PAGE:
he new Indonesia adopted a federal system of governance for a short time. But for a longer period, within a five-year span (1950-1955), leaders of the new country were eager to adopt a liberal system of government. Although there is no proof that the system ruined the economy, it was clear that the elite’s political stability was shaky. The longest serving prime minister was only two years in office.
The government then held a general election in 1955, the first and only democratic general election Indonesia ever had. But feeling that the country was still unstable two years after the election, president Sukarno, backed by the Army, declared the 1950 Provisional Constitution void and reintroduced the 1945 Constitution. The latter provided an ample opportunity for Sukarno, popularly known as Bung Karno (Comrade Sukarno), to balance three political powers — the Indonesian Communist Party, the Army and himself.
In the first half of the 1960s, Bung Karno leaned toward the left. On domestic politics, he was trying hard to balance the communists and the Army; on the international stage he was establishing himself as leader of a new world, free from Cold War antagonism. But economic decline and mounting conflicts, especially between communists and noncommunists, the latter of which was backed by the Army, caused him to lose control over the situation.
On Sept. 30, 1965, an abortive coup occurred. There are two conflicting versions of events surrounding the attempted coup. The official Army version insists that the Indonesian Communist Party (PKI) was behind the coup attempt, while the communist version asserts that the coup was an internal matter of the Army. In fact, several members of PKI’s central bureau were involved, as well as many Army officers and personnel.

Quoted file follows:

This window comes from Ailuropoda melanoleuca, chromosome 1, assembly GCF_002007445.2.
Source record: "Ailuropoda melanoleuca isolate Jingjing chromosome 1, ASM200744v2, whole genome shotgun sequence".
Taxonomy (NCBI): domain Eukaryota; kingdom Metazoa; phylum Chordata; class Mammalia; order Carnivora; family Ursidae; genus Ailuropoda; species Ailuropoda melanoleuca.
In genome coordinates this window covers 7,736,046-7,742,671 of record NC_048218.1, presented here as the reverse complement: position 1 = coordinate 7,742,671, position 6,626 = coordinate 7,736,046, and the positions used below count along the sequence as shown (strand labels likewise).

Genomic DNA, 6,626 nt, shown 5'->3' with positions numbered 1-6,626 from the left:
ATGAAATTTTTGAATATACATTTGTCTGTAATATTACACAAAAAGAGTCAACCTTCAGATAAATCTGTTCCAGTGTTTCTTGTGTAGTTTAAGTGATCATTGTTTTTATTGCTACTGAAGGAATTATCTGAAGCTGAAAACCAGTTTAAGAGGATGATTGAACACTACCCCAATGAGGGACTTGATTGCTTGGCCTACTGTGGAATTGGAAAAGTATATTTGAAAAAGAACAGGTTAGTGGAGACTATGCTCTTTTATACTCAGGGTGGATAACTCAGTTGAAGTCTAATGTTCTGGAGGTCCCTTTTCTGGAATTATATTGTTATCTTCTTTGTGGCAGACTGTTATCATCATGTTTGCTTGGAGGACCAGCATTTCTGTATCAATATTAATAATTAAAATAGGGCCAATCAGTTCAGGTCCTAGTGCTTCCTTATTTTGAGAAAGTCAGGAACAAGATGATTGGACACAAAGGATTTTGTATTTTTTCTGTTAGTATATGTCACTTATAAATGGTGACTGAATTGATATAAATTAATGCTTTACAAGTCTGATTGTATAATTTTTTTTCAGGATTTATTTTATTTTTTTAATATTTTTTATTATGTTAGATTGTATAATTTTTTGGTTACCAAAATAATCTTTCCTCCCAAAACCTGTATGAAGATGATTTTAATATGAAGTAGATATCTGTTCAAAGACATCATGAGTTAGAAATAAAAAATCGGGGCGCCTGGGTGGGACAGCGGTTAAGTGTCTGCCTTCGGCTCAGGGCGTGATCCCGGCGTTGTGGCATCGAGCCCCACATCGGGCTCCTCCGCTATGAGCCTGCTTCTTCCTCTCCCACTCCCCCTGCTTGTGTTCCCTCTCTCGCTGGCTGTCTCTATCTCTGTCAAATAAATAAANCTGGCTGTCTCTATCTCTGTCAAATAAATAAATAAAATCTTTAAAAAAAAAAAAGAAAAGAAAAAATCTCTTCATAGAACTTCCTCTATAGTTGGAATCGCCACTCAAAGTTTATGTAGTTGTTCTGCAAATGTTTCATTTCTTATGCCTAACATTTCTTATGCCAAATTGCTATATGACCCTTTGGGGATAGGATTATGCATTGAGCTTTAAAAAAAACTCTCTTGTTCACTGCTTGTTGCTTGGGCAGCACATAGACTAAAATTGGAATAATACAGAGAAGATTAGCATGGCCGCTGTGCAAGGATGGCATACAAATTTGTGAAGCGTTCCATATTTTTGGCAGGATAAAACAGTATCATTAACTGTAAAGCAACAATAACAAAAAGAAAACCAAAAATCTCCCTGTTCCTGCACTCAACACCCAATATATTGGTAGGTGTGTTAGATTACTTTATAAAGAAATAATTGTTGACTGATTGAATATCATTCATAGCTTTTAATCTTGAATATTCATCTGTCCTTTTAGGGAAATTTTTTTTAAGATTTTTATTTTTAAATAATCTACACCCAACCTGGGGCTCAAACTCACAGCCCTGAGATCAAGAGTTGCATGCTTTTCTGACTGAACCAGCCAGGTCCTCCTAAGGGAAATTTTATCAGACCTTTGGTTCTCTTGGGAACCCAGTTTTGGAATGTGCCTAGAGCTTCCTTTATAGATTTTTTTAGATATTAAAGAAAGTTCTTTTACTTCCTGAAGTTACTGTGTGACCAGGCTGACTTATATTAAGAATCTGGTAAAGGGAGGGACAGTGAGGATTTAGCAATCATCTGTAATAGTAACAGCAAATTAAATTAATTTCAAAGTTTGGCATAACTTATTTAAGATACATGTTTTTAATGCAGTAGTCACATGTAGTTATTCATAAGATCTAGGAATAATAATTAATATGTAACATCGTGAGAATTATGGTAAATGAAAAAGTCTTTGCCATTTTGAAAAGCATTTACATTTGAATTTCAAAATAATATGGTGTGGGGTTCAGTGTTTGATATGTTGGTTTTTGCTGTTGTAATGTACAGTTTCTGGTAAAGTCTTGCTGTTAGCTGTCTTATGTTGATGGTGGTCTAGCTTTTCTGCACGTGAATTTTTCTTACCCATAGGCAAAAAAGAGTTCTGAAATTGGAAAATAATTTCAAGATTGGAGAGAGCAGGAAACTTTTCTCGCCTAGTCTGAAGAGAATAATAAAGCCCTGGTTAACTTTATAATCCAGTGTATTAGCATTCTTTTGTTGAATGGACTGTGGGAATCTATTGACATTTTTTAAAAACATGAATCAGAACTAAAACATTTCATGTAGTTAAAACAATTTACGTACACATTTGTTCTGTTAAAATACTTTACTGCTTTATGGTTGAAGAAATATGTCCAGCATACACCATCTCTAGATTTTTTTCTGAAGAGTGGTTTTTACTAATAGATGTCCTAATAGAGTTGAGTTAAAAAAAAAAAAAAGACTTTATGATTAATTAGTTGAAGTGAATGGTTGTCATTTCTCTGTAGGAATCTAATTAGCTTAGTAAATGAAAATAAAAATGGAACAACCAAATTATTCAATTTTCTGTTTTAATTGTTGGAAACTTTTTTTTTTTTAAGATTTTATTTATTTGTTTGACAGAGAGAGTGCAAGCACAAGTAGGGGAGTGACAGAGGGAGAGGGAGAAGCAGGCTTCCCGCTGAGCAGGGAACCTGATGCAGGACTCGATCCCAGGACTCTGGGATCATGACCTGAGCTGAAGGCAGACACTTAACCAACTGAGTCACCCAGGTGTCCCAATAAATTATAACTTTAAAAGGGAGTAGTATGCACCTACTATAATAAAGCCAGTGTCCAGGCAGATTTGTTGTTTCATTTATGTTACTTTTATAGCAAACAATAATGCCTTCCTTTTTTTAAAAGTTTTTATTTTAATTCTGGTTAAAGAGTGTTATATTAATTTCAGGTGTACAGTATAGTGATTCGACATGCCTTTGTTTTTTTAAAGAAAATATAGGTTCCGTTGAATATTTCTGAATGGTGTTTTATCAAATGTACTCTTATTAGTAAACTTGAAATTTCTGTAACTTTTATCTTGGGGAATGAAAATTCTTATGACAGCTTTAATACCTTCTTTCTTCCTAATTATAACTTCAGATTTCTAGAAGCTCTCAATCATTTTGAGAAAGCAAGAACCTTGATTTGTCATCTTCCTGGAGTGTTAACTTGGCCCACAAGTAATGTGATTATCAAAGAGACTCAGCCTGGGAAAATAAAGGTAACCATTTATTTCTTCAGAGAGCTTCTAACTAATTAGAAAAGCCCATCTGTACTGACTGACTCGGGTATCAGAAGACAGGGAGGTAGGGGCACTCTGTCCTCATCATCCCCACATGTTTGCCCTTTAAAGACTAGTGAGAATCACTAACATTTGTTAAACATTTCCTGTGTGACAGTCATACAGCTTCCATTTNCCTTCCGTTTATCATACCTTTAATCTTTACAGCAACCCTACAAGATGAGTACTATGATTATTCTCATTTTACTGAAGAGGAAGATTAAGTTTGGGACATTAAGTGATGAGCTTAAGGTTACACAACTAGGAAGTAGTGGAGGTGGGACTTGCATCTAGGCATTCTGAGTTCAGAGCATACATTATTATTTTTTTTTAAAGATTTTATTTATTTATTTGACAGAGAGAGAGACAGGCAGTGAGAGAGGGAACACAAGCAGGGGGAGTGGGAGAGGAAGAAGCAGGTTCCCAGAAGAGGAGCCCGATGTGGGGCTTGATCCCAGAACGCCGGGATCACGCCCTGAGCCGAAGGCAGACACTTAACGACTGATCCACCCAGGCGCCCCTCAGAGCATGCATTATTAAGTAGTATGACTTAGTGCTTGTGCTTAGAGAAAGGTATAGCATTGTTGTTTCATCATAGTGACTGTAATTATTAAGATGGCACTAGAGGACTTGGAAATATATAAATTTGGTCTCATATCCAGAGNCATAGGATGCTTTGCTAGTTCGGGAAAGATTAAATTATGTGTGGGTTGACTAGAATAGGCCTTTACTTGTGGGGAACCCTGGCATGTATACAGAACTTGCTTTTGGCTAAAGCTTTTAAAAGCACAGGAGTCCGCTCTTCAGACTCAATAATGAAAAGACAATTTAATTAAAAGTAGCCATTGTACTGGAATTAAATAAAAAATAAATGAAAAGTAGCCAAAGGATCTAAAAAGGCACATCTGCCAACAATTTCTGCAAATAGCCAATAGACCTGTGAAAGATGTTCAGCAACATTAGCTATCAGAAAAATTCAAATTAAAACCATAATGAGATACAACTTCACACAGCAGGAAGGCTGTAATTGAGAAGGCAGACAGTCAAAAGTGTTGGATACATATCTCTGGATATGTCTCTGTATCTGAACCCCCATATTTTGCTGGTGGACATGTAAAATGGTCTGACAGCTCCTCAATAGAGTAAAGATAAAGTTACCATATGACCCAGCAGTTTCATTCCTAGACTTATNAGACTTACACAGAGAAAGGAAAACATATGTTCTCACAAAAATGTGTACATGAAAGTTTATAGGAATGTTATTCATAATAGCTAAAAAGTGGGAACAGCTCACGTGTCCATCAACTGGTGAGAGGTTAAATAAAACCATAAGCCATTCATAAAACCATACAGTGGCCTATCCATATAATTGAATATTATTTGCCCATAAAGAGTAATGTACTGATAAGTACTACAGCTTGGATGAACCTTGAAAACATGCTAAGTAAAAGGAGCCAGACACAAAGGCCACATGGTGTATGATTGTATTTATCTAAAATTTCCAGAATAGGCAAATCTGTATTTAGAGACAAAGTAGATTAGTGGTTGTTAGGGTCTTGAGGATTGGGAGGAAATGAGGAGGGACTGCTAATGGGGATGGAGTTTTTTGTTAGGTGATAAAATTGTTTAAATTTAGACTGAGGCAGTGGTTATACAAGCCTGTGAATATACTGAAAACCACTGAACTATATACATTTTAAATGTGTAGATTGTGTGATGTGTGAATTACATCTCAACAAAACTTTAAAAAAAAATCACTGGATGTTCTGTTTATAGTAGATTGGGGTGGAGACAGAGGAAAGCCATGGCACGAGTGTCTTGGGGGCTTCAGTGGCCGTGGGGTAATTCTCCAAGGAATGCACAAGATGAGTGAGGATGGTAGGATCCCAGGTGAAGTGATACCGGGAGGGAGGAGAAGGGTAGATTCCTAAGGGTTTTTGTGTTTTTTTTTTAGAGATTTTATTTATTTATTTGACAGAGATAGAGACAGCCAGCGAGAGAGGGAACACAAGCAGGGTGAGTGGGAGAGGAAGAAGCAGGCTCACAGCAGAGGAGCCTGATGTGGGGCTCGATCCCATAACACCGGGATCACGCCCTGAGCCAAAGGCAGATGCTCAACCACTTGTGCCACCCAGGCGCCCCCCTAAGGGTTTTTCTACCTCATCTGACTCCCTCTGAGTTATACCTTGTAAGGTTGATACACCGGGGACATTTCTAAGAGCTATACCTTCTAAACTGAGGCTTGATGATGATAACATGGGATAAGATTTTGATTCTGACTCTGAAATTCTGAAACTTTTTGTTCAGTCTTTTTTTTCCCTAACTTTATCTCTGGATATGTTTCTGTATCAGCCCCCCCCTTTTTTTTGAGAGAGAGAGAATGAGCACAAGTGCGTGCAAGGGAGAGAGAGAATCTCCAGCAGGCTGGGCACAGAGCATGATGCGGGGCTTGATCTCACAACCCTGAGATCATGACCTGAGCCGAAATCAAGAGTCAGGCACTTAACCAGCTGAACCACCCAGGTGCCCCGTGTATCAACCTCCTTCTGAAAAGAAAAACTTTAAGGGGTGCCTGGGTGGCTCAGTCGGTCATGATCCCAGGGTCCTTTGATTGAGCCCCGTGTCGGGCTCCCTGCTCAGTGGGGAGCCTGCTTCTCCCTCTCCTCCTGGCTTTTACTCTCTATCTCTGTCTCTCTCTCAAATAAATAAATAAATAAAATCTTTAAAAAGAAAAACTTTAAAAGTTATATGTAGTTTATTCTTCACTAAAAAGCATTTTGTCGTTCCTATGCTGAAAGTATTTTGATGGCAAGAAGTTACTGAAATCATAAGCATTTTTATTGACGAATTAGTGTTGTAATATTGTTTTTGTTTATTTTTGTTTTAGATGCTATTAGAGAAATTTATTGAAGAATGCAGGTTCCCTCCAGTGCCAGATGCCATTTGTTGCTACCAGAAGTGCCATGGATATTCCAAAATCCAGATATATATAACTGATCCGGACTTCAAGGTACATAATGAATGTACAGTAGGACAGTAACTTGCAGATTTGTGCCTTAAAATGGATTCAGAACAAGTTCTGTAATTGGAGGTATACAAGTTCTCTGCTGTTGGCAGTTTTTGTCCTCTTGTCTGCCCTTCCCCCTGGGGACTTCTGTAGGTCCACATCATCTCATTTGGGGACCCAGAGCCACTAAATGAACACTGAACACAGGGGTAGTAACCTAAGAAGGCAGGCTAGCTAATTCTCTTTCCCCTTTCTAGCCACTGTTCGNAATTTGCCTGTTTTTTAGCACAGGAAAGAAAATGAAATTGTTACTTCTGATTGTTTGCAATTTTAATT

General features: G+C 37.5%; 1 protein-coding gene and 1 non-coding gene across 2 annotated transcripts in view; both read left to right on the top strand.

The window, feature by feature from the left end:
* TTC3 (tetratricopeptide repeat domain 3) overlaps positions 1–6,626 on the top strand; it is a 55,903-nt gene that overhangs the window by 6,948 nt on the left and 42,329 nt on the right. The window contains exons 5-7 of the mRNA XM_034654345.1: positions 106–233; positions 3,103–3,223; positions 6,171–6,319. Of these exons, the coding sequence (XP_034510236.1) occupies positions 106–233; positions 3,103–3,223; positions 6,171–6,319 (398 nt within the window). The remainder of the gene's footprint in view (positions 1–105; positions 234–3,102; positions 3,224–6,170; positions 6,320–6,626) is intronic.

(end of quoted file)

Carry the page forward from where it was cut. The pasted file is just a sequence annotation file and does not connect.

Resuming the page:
The abortive coup cost Indonesia dearly. It took the lives of seven high-ranking Army generals, followed by a pogrom of communists — a moderate estimate ranges between 300 thousand and 500 thousand alleged members of PKI. Soeharto, who then was a major general and commander of the Army Strategic Reserves Command, took over leadership and deposed Bung Karno from his presidential seat.
In 1966, Soeharto received a letter known as the March 11 Letter of Instruction which reportedly transferred state power from Sukarno to him.
In 1967, Soeharto unseated Sukarno as president in the special session of the Provisional People’s Consultative Assembly (MPRS).
Consolidating his power under a new regime called the New Order, Soeharto launched a “regime cleansing” against the Old Order.
Together with Hamengkubuwono IX, the sultan of Yogyakarta, and Adam Malik — the three were known as the triumvirate — Soeharto divided the tasks for economic and political reconstruction. Sultan Hamengkubuwono was assigned to lead efforts for economic recovery, Adam Malik was assigned to redirect Indonesia’s foreign policy toward the West, and Soeharto himself was “assigned” to rebuild the lamentable domestic politics.
Soeharto was determined to change Indonesia’s course, from its emphasis on politics to prioritizing economic development. He set up the trilogy of development: political stability, economic growth and equality.
To gain political legitimacy, perceived as a prerequisite to economic growth, the government conducted a general election in 1971. The election, however, was far from democratic. Soeharto introduced the “floating mass” concept that banned political parties from operating at village level.